Stroud & Swindon BS opts for Experian customer verification system
17 December 2007 | 2318 views | 0
Stroud & Swindon Building Society has introduced Experian's electronic ID verification, which searches and matches customer information by name, address or date of birth.
The system incorporates an application fraud indicator, which will flag a match if something suspicious is detected during the acquisition process. It also includes Experian's Consumer Indebtedness Index (CII), which identifies customers who currently show no signs of repayment difficulties but who are highly committed and may experience payment difficulties in the future.
A key factor in the deal was the need to improve the service offering by being able to integrate the end-to-end scoring and risk management process.
"We were coming to the end of our relationship with our existing credit data supplier and needed to find an alternative that had the technology to help us improve our service offering," says Simon Whitwham, Customer Service Director at Stroud & Swindon Building Society. "Our existing relationship with Experian, via its Decision Analytics division, provided a logical entry point for further developing the relationship. The technology gives greater access to data and utilising electronic IDs, CII, and the 'Detect' fraud indicator will provide a more rounded decisioning process."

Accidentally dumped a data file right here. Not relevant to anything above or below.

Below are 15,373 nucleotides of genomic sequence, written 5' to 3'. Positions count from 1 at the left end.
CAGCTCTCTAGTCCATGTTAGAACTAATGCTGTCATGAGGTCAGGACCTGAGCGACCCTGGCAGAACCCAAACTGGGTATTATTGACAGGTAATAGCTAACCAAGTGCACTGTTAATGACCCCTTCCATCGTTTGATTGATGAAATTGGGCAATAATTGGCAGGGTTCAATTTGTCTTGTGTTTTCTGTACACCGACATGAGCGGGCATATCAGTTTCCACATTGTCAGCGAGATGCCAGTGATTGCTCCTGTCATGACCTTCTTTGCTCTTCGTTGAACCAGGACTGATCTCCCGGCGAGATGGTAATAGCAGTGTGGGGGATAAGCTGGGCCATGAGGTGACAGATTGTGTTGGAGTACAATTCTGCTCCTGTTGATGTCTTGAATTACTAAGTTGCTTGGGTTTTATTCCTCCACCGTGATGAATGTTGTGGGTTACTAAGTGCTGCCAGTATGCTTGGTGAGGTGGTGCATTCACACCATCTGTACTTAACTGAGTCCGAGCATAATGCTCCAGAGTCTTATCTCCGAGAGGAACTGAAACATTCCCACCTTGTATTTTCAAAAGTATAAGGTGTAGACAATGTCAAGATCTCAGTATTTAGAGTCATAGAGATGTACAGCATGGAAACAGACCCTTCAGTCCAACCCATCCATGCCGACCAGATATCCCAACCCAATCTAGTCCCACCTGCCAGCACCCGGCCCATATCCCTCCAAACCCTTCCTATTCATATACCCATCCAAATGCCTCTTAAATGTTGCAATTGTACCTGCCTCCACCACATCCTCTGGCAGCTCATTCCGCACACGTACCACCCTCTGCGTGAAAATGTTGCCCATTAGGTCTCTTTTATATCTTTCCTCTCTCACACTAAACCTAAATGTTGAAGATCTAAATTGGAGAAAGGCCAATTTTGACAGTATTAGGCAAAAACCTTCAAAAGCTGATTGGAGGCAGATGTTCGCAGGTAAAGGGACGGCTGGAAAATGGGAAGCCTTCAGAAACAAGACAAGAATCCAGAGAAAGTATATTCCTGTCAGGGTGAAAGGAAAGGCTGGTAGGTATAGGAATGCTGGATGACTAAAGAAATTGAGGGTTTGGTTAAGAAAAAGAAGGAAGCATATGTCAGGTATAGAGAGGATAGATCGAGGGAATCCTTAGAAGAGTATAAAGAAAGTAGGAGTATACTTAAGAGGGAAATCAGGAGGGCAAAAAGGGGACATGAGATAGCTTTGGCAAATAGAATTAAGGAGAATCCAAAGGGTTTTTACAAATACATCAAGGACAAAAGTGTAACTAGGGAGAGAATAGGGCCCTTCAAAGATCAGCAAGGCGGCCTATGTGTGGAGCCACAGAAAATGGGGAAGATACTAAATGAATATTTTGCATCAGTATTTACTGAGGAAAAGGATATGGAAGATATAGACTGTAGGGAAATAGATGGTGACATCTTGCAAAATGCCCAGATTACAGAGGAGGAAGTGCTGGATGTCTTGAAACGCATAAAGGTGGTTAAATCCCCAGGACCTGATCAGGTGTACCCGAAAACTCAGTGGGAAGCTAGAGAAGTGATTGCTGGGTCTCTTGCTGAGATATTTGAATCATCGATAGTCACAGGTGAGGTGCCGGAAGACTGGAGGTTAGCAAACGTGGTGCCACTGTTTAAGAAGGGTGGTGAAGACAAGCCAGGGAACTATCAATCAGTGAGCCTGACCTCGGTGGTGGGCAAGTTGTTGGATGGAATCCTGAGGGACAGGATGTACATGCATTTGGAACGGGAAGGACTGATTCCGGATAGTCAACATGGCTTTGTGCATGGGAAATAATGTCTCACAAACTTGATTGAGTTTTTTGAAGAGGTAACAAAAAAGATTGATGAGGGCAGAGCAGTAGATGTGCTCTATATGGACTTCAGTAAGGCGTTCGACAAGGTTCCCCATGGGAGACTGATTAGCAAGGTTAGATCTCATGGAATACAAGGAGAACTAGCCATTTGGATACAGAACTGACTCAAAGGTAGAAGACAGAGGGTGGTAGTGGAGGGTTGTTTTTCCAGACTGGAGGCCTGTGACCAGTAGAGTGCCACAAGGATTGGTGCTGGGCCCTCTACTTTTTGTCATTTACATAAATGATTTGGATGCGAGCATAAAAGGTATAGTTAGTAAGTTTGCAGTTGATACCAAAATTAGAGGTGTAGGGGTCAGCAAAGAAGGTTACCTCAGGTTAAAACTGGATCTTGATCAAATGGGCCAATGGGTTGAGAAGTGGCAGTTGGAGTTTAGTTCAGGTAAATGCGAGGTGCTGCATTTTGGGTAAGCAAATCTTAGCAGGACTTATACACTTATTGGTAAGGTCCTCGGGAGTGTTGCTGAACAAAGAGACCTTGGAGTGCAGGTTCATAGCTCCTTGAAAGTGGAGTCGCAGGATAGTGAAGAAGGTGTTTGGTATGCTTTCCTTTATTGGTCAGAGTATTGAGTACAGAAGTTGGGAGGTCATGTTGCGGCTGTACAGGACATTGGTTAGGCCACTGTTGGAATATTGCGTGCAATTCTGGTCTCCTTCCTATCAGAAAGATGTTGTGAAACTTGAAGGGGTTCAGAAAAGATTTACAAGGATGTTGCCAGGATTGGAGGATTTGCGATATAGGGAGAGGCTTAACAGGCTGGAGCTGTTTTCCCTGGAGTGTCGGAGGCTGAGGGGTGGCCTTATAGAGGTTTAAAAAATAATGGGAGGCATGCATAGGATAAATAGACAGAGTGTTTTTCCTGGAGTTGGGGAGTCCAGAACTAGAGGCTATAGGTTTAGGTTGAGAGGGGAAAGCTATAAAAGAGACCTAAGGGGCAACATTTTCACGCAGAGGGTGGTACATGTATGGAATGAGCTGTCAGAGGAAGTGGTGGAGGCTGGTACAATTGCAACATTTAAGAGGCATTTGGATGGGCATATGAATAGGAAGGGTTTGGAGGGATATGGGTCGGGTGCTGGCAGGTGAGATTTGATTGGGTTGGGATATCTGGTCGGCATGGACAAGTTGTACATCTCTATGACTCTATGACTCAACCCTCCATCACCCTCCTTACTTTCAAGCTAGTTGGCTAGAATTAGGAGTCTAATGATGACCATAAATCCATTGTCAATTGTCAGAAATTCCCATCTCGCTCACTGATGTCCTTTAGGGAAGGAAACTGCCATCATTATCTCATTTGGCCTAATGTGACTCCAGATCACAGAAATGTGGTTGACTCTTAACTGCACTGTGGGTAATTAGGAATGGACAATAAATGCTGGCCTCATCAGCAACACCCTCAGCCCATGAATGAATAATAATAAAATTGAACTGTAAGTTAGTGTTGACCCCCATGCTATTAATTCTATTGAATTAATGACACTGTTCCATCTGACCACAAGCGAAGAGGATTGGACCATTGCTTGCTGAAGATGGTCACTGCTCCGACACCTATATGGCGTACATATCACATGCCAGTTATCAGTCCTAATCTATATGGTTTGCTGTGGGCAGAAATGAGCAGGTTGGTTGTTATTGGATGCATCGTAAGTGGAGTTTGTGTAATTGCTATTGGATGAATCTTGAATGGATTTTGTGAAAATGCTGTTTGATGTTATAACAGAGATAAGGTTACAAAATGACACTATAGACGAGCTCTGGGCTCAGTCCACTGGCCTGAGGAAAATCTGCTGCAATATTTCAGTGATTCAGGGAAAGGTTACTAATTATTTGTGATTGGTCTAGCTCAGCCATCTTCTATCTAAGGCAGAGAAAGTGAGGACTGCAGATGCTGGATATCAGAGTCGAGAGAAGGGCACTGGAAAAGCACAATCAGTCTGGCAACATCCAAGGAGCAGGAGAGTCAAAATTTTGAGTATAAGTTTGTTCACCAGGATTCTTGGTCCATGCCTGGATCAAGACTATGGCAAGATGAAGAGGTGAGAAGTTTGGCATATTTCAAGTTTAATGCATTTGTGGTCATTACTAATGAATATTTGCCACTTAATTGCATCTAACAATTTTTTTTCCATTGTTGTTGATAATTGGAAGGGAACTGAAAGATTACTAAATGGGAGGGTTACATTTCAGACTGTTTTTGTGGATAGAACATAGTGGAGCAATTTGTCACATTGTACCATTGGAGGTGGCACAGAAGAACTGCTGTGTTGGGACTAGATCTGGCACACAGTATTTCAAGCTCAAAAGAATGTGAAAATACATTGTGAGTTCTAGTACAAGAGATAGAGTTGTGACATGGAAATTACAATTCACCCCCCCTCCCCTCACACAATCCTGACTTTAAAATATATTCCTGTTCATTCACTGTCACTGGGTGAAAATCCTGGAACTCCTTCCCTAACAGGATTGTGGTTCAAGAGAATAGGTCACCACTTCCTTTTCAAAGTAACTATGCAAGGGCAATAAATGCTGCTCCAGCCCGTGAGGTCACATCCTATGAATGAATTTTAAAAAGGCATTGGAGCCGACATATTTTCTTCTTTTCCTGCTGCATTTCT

As part of the deal, Experian will supply a modified 'automated bureau link', enabling access to a much wider range of data scores.
"As authentication takes place electronically at the time of application, we can provide a more efficient service. Also, customers don't need to send important documents via the post, which removes the risk of sensitive personal data being lost in the mail," adds Simon Whitwham.
"The introduction of our technology will also help the business protect itself from false applications," says Steve Kilmister, Managing Director of Experian's Consumer Business. "The 'Detect' function is unique to Experian as it can use a number of tracking techniques to monitor whether applications are fraudulent by checking against a number of key criteria on applications, such as telephone numbers, bank details and addresses."